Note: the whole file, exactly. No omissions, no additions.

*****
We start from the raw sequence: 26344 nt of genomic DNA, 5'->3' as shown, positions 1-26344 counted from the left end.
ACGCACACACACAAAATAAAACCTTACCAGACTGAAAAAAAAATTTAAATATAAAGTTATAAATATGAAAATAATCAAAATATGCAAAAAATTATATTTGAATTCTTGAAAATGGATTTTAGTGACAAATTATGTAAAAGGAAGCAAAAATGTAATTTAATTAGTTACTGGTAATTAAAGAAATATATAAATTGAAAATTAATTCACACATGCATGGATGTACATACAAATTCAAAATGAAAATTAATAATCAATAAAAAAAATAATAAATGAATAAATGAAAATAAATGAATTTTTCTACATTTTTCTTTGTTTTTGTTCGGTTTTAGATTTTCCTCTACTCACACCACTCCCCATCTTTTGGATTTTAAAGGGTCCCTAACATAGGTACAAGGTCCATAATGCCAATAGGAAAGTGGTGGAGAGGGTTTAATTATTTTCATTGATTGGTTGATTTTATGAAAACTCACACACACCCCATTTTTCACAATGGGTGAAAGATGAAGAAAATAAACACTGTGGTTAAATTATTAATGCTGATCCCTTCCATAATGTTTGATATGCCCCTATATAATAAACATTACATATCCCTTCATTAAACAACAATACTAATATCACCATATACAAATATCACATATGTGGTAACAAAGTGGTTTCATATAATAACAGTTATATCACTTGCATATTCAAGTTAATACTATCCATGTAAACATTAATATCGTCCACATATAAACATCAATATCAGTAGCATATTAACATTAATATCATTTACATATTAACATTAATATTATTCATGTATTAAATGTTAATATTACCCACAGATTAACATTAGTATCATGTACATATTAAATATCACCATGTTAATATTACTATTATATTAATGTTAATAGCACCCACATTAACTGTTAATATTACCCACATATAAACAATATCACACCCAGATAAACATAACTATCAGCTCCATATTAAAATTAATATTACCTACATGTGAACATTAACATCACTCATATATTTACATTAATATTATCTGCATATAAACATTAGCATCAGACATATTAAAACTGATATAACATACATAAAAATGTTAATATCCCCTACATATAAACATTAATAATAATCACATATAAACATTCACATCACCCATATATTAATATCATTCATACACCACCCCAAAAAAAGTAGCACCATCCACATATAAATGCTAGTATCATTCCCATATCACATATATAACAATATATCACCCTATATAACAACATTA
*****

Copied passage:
We start from the raw sequence: 26344 nt of genomic DNA, 5'->3' as shown, positions 1-26344 counted from the left end.
ACGCACACACACAAAATAAAACCTTACCAGACTGAAAAAAAAATTTAAATATAAAGTTATAAATATGAAAATAATCAAAATATGCAAAAAATTATATTTGAATTCTTGAAAATGGATTTTAGTGACAAATTATGTAAAAGGAAGCAAAAATGTAATTTAATTAGTTACTGGTAATTAAAGAAATATATAAATTGAAAATTAATTCACACATGCATGGATGTACATACAAATTCAAAATGAAAATTAATAATCAATAAAAAAAATAATAAATGAATAAATGAAAATAAATGAATTTTTCTACATTTTTCTTTGTTTTTGTTCGGTTTTAGATTTTCCTCTACTCACACCACTCCCCATCTTTTGGATTTTAAAGGGTCCCTAACATAGGTACAAGGTCCATAATGCCAATAGGAAAGTGGTGGAGAGGGTTTAATTATTTTCATTGATTGGTTGATTTTATGAAAACTCACACACACCCCATTTTTCACAATGGGTGAAAGATGAAGAAAATAAACACTGTGGTTAAATTATTAATGCTGATCCCTTCCATAATGTTTGATATGCCCCTATATAATAAACATTACATATCCCTTCATTAAACAACAATACTAATATCACCATATACAAATATCACATATGTGGTAACAAAGTGGTTTCATATAATAACAGTTATATCACTTGCATATTCAAGTTAATACTATCCATGTAAACATTAATATCGTCCACATATAAACATCAATATCAGTAGCATATTAACATTAATATCATTTACATATTAACATTAATATTATTCATGTATTAAATGTTAATATTACCCACAGATTAACATTAGTATCATGTACATATTAAATATCACCATGTTAATATTACTATTATATTAATGTTAATAGCACCCACATTAACTGTTAATATTACCCACATATAAACAATATCACACCCAGATAAACATAACTATCAGCTCCATATTAAAATTAATATTACCTACATGTGAACATTAACATCACTCATATATTTACATTAATATTATCTGCATATAAACATTAGCATCAGACATATTAAAACTGATATAACATACATAAAAATGTTAATATCCCCTACATATAAACATTAATAATAATCACATATAAACATTCACATCACCCATATATTAATATCATTCATACACCACCCCAAAAAAAGTAGCACCATCCACATATAAATGCTAGTATCATTCCCATATCACATATATAACAATATATCACCCTATATAACAACATTA